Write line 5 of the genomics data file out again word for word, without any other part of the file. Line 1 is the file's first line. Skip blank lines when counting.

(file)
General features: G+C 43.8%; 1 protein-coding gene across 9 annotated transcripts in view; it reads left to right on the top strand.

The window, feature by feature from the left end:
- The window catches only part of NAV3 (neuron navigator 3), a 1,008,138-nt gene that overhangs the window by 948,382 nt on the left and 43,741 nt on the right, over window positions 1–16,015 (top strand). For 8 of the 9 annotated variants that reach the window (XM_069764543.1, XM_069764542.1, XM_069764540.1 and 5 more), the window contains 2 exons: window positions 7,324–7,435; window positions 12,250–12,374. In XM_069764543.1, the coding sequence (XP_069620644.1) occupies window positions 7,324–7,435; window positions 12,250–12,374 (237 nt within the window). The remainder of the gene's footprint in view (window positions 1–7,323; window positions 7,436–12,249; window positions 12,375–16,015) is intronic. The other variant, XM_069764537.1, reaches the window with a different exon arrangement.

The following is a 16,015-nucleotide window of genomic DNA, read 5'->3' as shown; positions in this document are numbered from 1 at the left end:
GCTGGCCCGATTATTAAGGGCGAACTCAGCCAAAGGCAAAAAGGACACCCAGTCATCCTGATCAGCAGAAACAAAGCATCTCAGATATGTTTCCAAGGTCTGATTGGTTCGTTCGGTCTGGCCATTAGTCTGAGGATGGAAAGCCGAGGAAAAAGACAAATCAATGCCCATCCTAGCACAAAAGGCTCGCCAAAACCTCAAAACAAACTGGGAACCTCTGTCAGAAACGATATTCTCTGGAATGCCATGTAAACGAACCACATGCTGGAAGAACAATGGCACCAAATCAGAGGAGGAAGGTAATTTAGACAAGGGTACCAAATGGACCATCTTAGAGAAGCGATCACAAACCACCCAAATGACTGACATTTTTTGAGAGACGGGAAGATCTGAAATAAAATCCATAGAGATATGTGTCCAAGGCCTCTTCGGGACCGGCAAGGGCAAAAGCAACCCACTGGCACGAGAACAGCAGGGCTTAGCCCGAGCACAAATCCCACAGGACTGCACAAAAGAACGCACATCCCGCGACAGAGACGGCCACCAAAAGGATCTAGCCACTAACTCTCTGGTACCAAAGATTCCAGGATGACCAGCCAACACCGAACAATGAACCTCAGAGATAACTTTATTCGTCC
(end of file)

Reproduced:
GCTGGCCCGATTATTAAGGGCGAACTCAGCCAAAGGCAAAAAGGACACCCAGTCATCCTGATCAGCAGAAACAAAGCATCTCAGATATGTTTCCAAGGTCTGATTGGTTCGTTCGGTCTGGCCATTAGTCTGAGGATGGAAAGCCGAGGAAAAAGACAAATCAATGCCCATCCTAGCACAAAAGGCTCGCCAAAACCTCAAAACAAACTGGGAACCTCTGTCAGAAACGATATTCTCTGGAATGCCATGTAAACGAACCACATGCTGGAAGAACAATGGCACCAAATCAGAGGAGGAAGGTAATTTAGACAAGGGTACCAAATGGACCATCTTAGAGAAGCGATCACAAACCACCCAAATGACTGACATTTTTTGAGAGACGGGAAGATCTGAAATAAAATCCATAGAGATATGTGTCCAAGGCCTCTTCGGGACCGGCAAGGGCAAAAGCAACCCACTGGCACGAGAACAGCAGGGCTTAGCCCGAGCACAAATCCCACAGGACTGCACAAAAGAACGCACATCCCGCGACAGAGACGGCCACCAAAAGGATCTAGCCACTAACTCTCTGGTACCAAAGATTCCAGGATGACCAGCCAACACCGAACAATGAACCTCAGAGATAACTTTATTCGTCC